13. Postnatal undernutrition in rats: attempts to develop alternative methods to food deprive pups without maternal behavioral alteration.

    Science.gov (United States)

    Codo, W; Carlini, E A

    1979-09-01

    Two methods were investigated as attempts to undernourish rat pups without the disturbances in maternal behavior that accompany the procedures used to date for this purpose. In the 1st method, a litter of 12 pups was raised by both a lactating mother and a "sensitized" female. The sensitized female was provided under the assumption that she could correct for the deficit in maternal care when 1 mother raises a large litter. The results showed that the pups raised by the 2 females were constantly removed by the females from each other's nests; the females engaged in constant fighting and showed altered maternal behavior. As a consequence the pups lost more weight than control underfed young. The 2nd method consisted of removing 6-8 nipples from virgin females which were mated 10 days later. After delivery these females raised litters of 6 pups. Their maternal behavior was equal to that of unoperated controls, and at weaning the pups had 20-50% less body weight. This method could be useful to study undernutrition effects on behavior, without confounding experimental variables.

  14. Targeting the underlying causes of undernutrition. Cost-effectiveness of a multifactorial personalized intervention in community-dwelling older adults: A randomized controlled trial.

    Science.gov (United States)

    van der Pols-Vijlbrief, Rachel; Wijnhoven, Hanneke A H; Bosmans, Judith E; Twisk, Jos W R; Visser, Marjolein

    2017-12-01

    Undernutrition in old age is associated with increased morbidity, mortality and health care costs. Treatment by caloric supplementation results in weight gain, but compliance is poor in the long run. Few studies targeted underlying causes of undernutrition in community-dwelling older adults. This study aimed to evaluate the cost-effectiveness of a multifactorial personalized intervention focused on eliminating or managing the underlying causes of undernutrition to prevent and reduce undernutrition in comparison with usual care. A randomized controlled trial was performed among 155 community-dwelling older adults receiving home care with or at risk of undernutrition. The intervention included a personalized action plan and 6 months support. The control group received usual care. Body weight, and secondary outcomes were measured in both groups at baseline and 6 months follow-up. Multiple imputation, linear regression and generalized estimating equation analyses were used to analyze intervention effects. In the cost-effectiveness analyses regression models were bootstrapped to estimate statistical uncertainty. This intervention showed no statistically significant effects on body weight, mid-upper arm circumference, grip strength, gait speed and 12-Item Short-Form Health Survey physical component scale as compared to usual care, but there was an effect on the 12-Item Short-Form Health Survey mental component scale (0-100) (β = 8.940, p=0.001). Borderline significant intervention effects were found for both objective and subjective physical function measures, Short Physical Performance Battery (0-12) (β = 0.56, p=0.08) and ADL-Barthel score (0-20) (β = 0.69, p=0.09). Societal costs in the intervention group were statistically non-significantly lower than in the control group (mean difference -274; 95% CI -1111; 782). Cost-effectiveness acceptability curves showed that the probability of cost-effectiveness was 0.72 at a willingness-to-pay of 1000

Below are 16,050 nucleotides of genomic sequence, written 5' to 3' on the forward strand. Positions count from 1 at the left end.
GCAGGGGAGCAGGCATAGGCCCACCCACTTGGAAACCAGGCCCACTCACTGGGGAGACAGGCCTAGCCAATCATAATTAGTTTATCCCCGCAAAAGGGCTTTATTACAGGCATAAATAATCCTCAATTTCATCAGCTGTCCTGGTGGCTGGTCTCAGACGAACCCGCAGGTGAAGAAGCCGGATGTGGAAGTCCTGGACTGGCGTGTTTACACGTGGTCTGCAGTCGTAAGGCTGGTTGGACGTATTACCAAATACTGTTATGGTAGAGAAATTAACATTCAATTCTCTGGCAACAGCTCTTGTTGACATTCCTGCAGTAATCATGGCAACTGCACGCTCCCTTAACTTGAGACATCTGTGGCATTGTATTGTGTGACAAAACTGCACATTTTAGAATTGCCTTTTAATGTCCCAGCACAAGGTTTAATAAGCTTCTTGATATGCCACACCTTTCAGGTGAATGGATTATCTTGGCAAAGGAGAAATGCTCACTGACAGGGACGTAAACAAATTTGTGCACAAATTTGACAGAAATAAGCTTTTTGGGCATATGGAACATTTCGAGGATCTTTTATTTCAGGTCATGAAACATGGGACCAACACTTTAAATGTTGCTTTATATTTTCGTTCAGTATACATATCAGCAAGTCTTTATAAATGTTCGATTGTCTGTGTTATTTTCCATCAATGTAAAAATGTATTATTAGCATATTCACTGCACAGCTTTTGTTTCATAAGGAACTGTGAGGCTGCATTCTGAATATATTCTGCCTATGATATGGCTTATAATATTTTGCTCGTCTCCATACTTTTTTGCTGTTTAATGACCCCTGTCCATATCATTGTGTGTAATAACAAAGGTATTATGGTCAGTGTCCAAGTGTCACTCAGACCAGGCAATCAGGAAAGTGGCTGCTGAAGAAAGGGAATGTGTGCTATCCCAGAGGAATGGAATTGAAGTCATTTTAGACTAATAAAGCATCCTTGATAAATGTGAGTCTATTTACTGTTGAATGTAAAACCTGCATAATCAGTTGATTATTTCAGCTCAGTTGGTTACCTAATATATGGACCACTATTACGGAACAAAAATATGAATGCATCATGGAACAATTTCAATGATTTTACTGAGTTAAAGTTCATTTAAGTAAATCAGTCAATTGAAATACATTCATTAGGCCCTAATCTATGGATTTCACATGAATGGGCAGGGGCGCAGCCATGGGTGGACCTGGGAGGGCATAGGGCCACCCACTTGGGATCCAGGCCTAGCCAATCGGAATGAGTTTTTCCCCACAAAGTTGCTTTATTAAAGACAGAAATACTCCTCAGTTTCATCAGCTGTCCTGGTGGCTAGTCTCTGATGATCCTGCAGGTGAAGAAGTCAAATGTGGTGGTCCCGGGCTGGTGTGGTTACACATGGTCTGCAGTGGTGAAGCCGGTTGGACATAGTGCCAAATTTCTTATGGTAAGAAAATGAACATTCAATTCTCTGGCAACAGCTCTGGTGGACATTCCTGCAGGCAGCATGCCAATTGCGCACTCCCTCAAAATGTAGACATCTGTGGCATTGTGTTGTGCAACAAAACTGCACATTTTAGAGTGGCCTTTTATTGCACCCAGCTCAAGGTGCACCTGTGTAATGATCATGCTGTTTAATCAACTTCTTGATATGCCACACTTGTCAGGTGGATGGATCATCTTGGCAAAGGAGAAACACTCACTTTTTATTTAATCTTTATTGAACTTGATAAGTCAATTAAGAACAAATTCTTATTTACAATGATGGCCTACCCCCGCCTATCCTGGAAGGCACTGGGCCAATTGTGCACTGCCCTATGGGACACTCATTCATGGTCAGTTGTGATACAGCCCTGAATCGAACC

15. Effect of Micronutrient and Probiotic Fortified Yogurt on Immune-Function of Anti-Retroviral Therapy Naive HIV Patients  

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    J. Dik F. Habbema

    2011-10-01

    Full Text Available Background: Micronutrient supplementation has been shown to reduce the progression of HIV but does not have an effect on the intestinal barrier or the intestinal microbiota of HIV patients. Studies have suggested that probiotics could potentially complement micronutrients in preserving the immune-function of HIV patients. Objective: Assess the impact of micronutrient supplemented probiotic yogurt on the immune function of HIV patients. Design: We performed a randomized, double blind, controlled trial with CD4 count as primary outcome among HIV patients naïve to anti-retroviral treatment. Secondary outcomes included hematological parameters, incidence of diarrhea and clinical symptoms. A total of 112 HIV patients were randomized to receive a micronutrient fortified yogurt with (n = 55 or without additional probiotic Lactobacillus rhamnosus GR-1 (n = 57 for four weeks. Results: An average decline in CD4 count of −70 cells/μL (95% CI: −154 to −15 was observed in the micronutrient, probiotic group versus a decrease of −63 cells/μL (95% CI: −157 to −30 in the micronutrient control group (p = 0.9. Additional probiotic supplementation was well tolerated and not associated with adverse events. No difference between groups was detected in incidence of diarrhea or clinical symptoms. An improvement of hemoglobin levels was observed for all subjects, based upon a mean difference from baseline of 1.4 g/L (SD = 6 (p = 0.02. Conclusion: The addition of probiotics to a micronutrient fortified yogurt was well tolerated by HIV patients but was not associated with a further increase in CD4 count after one month.